This was a pretty good book, the downside is that I felt it should have been even better.
The action of the story is divided between 1960s London and 1930s Spain.
We begin in London where we meet Odelle. Odelle is an aspiring writer who has immigrated to London from the West Indies. After a few unsatisfying years working in a shoe shop she gets a better job as a typist at a top art dealers. Here she meets the enigmatic and charismatic Marjorie Quick. The arrival of a mysterious painting upsets Quick and awakens Odelle’s curiosity about both the painting and Quick’s relation to it. The story then jumps back to 1930s Spain on the eve of Civil War where we find out about the creation of the painting.
In 1930s rural Southern Spain we meet the Schloss family and their brother and sister Spanish servants Teresa and Isaac. The Schloss family are parents Sarah and Harold and teenage daughter Olive, they are from a British and Austrian background and have just arrived in Spain. There are a myriad of tensions in this household: Olive is attracted to Isaac and they share an ambition to become artists, Harold is conducting a secret affair that young Teresa accidentally discovers, beautiful and glamourous Sarah suffers from depression and possibly alcoholism, Teresa is drawn to Olive and is jealous of the attention Olive is giving her brother…and on top of all this Civil war is brewing…basically there is a lot going on!
This is quite a plot driven piece and it’s hard to say more without risking spoilers (which I don’t want to do as this is definitely worth reading for yourselves). The Spanish plot is compelling and keeps you wanting to know what happens next. But we keep jumping back to the 1960s which is a bit irritating as it is rather dull in comparison. I don’t think Burton convinced me at any stage of the necessity for Odelle to be in this story, we don’t need her to reveal the 1930s action as the author can tell us that without Odelle discovering clues to what did or didn’t happen. Odelle has potentially a good story of her own, coming to Britain, facing racism and struggle to establish herself, but this story does not really get room to breathe – if Burton wants to tell that story she should have given Odelle her own book and not tried to shoehorn her into to a story mainly about art and the Spanish Civil War. Burton tries to imply that the stories of Olive and Odelle are linked as they are both creative young women struggling with their art in different times, but I think each story was strong enough to stand alone and the piece is weakened by trying to slot them together somehow.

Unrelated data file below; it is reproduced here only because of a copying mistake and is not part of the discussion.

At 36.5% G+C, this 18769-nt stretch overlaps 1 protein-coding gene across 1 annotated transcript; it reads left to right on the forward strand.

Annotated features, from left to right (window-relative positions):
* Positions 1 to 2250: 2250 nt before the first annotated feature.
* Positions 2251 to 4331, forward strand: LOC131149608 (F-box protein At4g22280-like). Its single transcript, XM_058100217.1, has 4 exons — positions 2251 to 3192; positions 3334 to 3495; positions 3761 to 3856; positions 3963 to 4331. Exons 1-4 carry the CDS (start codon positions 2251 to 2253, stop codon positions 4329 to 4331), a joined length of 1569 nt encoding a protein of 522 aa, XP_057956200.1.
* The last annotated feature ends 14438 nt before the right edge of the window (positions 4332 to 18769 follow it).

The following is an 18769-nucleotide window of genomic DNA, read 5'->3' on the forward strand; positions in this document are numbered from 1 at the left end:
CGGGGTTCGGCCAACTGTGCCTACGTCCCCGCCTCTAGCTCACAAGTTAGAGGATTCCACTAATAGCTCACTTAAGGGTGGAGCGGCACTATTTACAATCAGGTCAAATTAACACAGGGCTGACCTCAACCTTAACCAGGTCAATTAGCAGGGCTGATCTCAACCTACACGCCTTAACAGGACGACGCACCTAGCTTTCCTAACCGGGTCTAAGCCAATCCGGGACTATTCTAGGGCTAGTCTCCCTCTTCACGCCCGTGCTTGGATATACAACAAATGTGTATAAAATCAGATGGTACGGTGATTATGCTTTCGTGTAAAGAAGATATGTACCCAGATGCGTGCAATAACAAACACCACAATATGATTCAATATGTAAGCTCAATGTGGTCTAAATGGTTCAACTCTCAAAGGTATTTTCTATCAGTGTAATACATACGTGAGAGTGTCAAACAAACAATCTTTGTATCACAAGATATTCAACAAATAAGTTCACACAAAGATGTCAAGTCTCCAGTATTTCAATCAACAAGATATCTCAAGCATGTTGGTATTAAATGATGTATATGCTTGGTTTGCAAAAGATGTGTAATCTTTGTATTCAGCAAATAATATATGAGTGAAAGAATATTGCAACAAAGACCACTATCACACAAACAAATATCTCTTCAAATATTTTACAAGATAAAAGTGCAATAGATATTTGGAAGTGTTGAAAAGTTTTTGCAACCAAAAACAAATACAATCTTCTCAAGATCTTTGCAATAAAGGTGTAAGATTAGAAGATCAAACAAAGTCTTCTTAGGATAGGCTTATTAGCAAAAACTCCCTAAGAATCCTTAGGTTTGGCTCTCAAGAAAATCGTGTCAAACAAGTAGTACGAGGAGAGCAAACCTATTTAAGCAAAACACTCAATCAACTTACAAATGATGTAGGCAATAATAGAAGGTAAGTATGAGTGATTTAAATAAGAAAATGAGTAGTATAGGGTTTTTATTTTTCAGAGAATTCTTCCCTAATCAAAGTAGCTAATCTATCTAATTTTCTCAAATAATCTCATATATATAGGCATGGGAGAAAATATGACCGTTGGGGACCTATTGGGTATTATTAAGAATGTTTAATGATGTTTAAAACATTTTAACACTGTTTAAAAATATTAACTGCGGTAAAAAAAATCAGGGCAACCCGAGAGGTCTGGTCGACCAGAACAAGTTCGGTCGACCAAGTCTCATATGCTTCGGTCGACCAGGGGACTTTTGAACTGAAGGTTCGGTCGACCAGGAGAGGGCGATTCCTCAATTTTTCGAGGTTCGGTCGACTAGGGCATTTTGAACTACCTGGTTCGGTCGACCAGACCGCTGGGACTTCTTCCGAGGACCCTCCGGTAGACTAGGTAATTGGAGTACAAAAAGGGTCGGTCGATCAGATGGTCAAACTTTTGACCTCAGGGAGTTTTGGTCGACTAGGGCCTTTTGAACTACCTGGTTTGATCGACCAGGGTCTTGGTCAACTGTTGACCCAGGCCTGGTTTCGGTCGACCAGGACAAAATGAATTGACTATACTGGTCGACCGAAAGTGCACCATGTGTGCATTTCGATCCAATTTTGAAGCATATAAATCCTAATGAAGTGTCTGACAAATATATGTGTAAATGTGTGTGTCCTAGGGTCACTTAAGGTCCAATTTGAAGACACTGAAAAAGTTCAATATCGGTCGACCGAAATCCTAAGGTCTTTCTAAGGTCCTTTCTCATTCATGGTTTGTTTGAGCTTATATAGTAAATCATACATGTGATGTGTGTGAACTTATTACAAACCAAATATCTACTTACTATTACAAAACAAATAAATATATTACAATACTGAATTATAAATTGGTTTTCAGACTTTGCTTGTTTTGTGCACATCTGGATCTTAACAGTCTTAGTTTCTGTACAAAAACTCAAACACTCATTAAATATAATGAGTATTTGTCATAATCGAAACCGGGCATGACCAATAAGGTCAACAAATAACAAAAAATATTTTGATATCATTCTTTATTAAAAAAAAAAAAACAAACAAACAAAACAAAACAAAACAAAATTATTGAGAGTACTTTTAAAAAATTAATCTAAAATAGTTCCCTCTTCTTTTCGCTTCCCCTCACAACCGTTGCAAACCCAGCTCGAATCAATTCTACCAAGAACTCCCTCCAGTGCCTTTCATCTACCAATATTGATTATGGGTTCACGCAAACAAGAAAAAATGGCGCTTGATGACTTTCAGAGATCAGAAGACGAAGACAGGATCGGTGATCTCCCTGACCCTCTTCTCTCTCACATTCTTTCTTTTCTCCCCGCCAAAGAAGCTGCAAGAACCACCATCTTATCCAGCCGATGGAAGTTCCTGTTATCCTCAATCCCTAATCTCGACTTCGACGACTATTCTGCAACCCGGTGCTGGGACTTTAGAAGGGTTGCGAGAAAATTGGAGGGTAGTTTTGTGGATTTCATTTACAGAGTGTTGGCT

I think Burton introduces an interesting situation in Spain with intriguing characters but doesn’t quite develop either characters or plot quite fully enough (I had a similar criticism of the Miniaturist, although I think The Muse is much better). I felt the book could have been longer and more detailed (not something I often say as I am generally a fan of short books). It is good, but felt a little rushed and underdone. Jessie Burton is a good writer through and imaginative – I would definitely read more of her work, I just think she should be more ambitious, there were all the ingredients for a great epic tale here rather than just an enjoyable OK story.
This book had a pretty good plot. It concerns the rediscovery and sale of an 18th century French masterpiece called The Improbability of Love. The novel opens on the night of the auction where we learn about all the fuss and attention of the sale and we also learn a little about the people buzzing round the painting; potential buyers and those hoping to profit directly or indirectly from the sale. Then the novel jumps back 6 months to the initial discover of the painting in a junk shop then moves us through the identification of the painting and the discovery by certain characters of it’s very dark history and then back to where we opened on the night of the sale. Along the way we have; romance, struggles with alcoholism, sex, greed, lies, a woman arrested and imprisoned for a crime she did not commit, Nazism, murder…and more! Sounds like rollicking good read? Well unfortunately it’s just really badly executed.
A major problem is that there are too many characters and most of the characters don’t play a part in the actual story. We learn all about the backgrounds and wealth and…wardrobes of the incidental billionaires and millionaires hoping to purchase the painting but this knowledge doesn’t take us anywhere or achieve anything. I guess Rothschild is trying to establish just how important the discovery of this painting is by showing us how many people are effected and involved but the problem with all her characters is that they are either A – totally boring, or B – totally over the top and not slightly believable or C – totally boring AND over the top and not slightly believable (mostly they are C).